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Lewis Carrolls Grave, Guildford
Jane Austen’s Grave, Winchester
Take Five Books

Have you got a Colouring Book?

Image of colouring pencils

Adult colouring books are all the rage. And by ‘adult’ I mean they’re more complicated than ones for the kids, not that they’ve got er, ‘adult’ subject matter (maybe yours do, I’m not judging). You can’t walk into a book shop without falling over a table full of them, swoops and curls of black and white, sometimes with a hint of gold to look extra classy.

They seemed to appear as therapy for a range of mental health issues, including simple stress relief. The market for them has certainly exploded over the past couple of years, so there’s definitely a lot of people doing them.

I’ve got an Alice in Wonderland one (‘natch) that I’m working on.

As a child, colouring books were stressful, as my overwhelming perfectionism did away with any ‘fun’ I might have had. Now, older and wiser, I just go with whatever pencil comes out of the box.

Anyone else out there got the colouring book bug?

In Real Life

The real world rushed into focus recently in the worst way possible. It’s why I’ve been so quiet on here. It was a full-on bolt from the blue and it’s sent everything I knew spinning.

We write to escape reality. Perhaps this is most true if you write fiction, but even those whose work is ultra realist are still escaping into the story. The beginning, the middle and the end. The place where we are in control. Where we have the power to go straight, diverge, rewind, erase and, if we don’t like where we’re going, switch off completely. The real world becomes clear and easy to hold. But now the sharp edges of life are here and they’re staying. They an’t be rewritten and they an’t be erased. These times remind me why we escape real life but also of the best parts of it. The people I love. You have to hold them tightly along with our precious armour; our words. It’s scant protection, but it’s all we’ve got.

Where's the oddest place you've done it

Write I mean!

On trains and buses, boats and rooftops, beaches, balconies and the bottom of the sea, we writers will do it anywhere (get your minds out of the gutter please!) I’m sure you know what it’s like to have the Muse (or just the need to flex those writing muscles) strike at an unexpected moment.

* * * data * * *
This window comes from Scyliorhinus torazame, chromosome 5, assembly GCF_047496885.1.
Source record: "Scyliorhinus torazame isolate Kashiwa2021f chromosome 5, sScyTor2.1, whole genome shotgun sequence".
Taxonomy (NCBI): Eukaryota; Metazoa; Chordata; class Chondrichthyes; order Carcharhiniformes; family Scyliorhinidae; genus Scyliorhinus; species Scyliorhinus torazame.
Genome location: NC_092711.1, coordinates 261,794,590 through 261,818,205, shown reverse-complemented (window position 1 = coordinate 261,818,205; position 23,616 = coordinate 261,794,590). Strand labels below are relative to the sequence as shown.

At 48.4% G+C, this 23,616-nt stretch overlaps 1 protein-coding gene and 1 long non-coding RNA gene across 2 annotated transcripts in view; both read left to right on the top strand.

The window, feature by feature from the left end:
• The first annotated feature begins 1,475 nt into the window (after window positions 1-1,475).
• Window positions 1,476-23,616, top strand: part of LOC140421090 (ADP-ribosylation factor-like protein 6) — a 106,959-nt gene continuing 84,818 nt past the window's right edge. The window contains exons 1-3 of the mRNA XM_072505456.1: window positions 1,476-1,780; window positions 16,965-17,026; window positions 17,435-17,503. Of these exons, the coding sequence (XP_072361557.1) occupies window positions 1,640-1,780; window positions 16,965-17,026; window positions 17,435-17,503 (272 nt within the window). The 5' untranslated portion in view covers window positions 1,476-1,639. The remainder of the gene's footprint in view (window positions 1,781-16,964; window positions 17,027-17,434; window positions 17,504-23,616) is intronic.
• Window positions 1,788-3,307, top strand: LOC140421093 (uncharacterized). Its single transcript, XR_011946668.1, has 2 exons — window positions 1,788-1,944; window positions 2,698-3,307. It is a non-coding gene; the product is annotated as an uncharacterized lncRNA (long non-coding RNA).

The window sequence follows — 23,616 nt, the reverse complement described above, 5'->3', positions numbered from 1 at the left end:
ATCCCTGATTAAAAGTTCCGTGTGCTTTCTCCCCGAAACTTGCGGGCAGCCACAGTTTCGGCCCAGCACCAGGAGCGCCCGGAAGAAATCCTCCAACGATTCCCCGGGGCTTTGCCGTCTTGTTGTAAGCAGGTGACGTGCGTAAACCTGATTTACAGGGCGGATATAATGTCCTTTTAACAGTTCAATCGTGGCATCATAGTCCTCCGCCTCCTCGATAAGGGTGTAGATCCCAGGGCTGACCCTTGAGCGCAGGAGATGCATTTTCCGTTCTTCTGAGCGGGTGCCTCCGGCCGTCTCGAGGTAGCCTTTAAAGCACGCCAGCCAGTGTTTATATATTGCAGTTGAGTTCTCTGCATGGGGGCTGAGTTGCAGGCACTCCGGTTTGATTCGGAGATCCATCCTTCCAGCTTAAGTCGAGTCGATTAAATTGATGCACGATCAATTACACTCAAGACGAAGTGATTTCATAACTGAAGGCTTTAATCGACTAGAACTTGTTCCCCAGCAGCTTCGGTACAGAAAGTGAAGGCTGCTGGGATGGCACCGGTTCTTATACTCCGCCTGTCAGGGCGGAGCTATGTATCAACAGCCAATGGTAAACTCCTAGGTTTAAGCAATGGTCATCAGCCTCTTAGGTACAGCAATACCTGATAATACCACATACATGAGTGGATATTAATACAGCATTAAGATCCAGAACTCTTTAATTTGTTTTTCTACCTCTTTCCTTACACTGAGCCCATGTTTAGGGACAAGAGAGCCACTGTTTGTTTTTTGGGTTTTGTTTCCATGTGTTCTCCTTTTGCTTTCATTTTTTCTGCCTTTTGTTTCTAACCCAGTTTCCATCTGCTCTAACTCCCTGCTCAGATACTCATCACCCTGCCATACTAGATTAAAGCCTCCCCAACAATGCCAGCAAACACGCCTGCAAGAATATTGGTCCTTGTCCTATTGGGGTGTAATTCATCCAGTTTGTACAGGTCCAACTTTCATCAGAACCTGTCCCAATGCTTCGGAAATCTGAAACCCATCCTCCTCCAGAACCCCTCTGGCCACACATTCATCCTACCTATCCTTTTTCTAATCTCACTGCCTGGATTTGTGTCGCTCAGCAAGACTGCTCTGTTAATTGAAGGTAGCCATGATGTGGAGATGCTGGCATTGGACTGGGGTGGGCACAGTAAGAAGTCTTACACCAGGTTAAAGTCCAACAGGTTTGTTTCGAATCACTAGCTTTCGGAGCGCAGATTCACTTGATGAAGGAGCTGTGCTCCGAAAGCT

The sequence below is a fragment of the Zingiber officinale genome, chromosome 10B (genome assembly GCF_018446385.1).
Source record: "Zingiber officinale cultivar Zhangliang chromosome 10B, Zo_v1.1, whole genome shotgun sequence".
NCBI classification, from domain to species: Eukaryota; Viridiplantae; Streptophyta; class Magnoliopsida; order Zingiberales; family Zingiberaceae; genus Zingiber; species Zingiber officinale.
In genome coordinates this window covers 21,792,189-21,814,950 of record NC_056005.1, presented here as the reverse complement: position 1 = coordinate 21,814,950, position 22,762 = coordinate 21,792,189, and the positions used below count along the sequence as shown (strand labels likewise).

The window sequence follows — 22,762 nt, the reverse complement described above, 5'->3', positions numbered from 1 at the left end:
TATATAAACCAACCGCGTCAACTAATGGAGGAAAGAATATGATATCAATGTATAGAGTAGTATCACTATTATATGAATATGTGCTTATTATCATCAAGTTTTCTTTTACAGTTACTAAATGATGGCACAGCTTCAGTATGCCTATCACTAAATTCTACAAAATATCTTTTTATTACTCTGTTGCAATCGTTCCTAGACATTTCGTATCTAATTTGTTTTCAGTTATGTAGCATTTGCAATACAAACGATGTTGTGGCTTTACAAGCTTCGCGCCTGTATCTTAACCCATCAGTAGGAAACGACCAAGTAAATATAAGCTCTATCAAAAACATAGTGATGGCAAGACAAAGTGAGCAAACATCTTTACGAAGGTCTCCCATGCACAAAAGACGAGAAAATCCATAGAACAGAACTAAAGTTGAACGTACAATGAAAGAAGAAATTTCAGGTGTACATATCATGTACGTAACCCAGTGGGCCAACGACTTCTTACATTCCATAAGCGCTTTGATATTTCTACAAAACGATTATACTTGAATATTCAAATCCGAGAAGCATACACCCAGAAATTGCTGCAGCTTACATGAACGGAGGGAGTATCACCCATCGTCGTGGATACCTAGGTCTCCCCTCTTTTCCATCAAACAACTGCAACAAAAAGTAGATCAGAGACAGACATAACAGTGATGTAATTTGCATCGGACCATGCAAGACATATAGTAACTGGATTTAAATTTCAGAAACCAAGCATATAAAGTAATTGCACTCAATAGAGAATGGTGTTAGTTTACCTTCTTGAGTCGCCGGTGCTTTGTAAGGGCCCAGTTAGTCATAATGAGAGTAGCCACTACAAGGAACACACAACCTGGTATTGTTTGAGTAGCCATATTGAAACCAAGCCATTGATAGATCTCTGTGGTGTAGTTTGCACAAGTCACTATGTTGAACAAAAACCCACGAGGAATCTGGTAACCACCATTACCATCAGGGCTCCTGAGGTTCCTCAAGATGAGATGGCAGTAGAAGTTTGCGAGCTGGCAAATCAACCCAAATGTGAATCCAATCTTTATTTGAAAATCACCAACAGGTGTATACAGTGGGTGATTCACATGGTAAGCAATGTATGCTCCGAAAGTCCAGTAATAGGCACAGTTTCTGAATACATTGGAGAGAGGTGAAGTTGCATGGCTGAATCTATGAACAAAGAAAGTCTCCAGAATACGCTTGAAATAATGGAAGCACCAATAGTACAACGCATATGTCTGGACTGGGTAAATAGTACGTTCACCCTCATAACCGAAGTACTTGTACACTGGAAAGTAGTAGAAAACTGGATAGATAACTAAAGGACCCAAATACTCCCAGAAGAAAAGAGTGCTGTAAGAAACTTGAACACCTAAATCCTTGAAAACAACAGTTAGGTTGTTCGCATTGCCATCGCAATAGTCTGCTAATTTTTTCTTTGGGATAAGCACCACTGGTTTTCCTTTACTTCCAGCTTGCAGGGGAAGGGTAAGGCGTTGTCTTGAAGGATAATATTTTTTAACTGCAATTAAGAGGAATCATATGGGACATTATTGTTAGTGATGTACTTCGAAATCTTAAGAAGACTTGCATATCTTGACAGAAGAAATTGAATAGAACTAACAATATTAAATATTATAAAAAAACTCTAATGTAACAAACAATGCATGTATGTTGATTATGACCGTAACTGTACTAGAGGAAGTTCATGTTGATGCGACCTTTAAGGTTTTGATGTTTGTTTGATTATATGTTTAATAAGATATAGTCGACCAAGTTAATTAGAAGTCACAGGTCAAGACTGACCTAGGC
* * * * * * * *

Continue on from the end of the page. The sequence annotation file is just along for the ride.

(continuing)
Personally, the oddest place I’ve done it was a department store. Working 9-5, you can only re-arrange the cushions and lights and mirrors so many times before you start to feel a bit zombified. In the long periods between customers (because no-one buys lights on a Wednesday afternoon), I used scraps of paper we kept for customer notes to scribble out a ghost story set in, yes, a department store.

So, where’s the oddest place you’ve done your writing?

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4 Roadblocks to your Writing – And 4 ways to Steamroll them!

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For every writing problem you have, there is an answer.

Not necessarily an easy answer that involves lamps and Genies but an answer nevertheless.

Here are 4 common roadblocks that stop you from writing – and 4 ways to steamroll them flat.

1) I don’t have time to write

When I was younger, there was a TV show about a boy with a watch who could stop time. I think everyone would kill for one of those, writer or not.

You’re allowed to have a busy life, a job, a family, kids, pets and all sorts of other commitments. You’re allowed to have days when you don’t write. Don’t feel bad about them.

But –

the fact remains that your book/short story/poem/screenplay isn’t going to write itself. So you’re going to have to make time. That might mean making a few little sacrifices; you wake up a bit earlier, you write in your lunch break or skip an evening TV show for a couple of hours of writing instead. If you don’t drive on your commute, you could fit in a few words then. Or even keep a notepad in the toilet – multi-tasking to the extreme!

2) I’m just not inspired